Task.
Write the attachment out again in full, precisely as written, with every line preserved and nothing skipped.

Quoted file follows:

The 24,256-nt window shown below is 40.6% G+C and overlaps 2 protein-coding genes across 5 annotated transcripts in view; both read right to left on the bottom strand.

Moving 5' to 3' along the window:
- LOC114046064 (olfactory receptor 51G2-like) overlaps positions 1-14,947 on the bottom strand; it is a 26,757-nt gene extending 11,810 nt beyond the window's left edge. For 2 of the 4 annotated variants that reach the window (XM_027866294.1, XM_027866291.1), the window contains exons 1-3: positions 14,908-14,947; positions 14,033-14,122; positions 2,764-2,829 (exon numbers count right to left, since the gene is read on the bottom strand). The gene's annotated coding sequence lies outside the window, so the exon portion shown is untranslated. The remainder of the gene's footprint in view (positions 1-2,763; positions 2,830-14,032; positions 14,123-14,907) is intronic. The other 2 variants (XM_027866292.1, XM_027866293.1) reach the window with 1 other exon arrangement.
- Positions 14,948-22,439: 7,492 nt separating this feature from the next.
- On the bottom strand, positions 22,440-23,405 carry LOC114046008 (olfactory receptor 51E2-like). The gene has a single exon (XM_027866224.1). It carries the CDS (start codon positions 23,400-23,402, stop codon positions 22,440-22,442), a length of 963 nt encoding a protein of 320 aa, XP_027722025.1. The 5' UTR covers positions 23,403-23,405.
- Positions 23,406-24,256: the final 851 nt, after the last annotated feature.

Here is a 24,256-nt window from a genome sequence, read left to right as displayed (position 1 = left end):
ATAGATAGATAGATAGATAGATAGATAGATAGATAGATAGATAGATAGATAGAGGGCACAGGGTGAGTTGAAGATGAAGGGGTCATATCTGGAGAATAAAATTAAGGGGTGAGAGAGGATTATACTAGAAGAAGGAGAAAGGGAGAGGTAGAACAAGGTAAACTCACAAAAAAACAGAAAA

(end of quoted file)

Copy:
The 24,256-nt window shown below is 40.6% G+C and overlaps 2 protein-coding genes across 5 annotated transcripts in view; both read right to left on the bottom strand.

Moving 5' to 3' along the window:
- LOC114046064 (olfactory receptor 51G2-like) overlaps positions 1-14,947 on the bottom strand; it is a 26,757-nt gene extending 11,810 nt beyond the window's left edge. For 2 of the 4 annotated variants that reach the window (XM_027866294.1, XM_027866291.1), the window contains exons 1-3: positions 14,908-14,947; positions 14,033-14,122; positions 2,764-2,829 (exon numbers count right to left, since the gene is read on the bottom strand). The gene's annotated coding sequence lies outside the window, so the exon portion shown is untranslated. The remainder of the gene's footprint in view (positions 1-2,763; positions 2,830-14,032; positions 14,123-14,907) is intronic. The other 2 variants (XM_027866292.1, XM_027866293.1) reach the window with 1 other exon arrangement.
- Positions 14,948-22,439: 7,492 nt separating this feature from the next.
- On the bottom strand, positions 22,440-23,405 carry LOC114046008 (olfactory receptor 51E2-like). The gene has a single exon (XM_027866224.1). It carries the CDS (start codon positions 23,400-23,402, stop codon positions 22,440-22,442), a length of 963 nt encoding a protein of 320 aa, XP_027722025.1. The 5' UTR covers positions 23,403-23,405.
- Positions 23,406-24,256: the final 851 nt, after the last annotated feature.

Here is a 24,256-nt window from a genome sequence, read left to right as displayed (position 1 = left end):
ATAGATAGATAGATAGATAGATAGATAGATAGATAGATAGATAGATAGATAGAGGGCACAGGGTGAGTTGAAGATGAAGGGGTCATATCTGGAGAATAAAATTAAGGGGTGAGAGAGGATTATACTAGAAGAAGGAGAAAGGGAGAGGTAGAACAAGGTAAACTCACAAAAAAACAGAAAA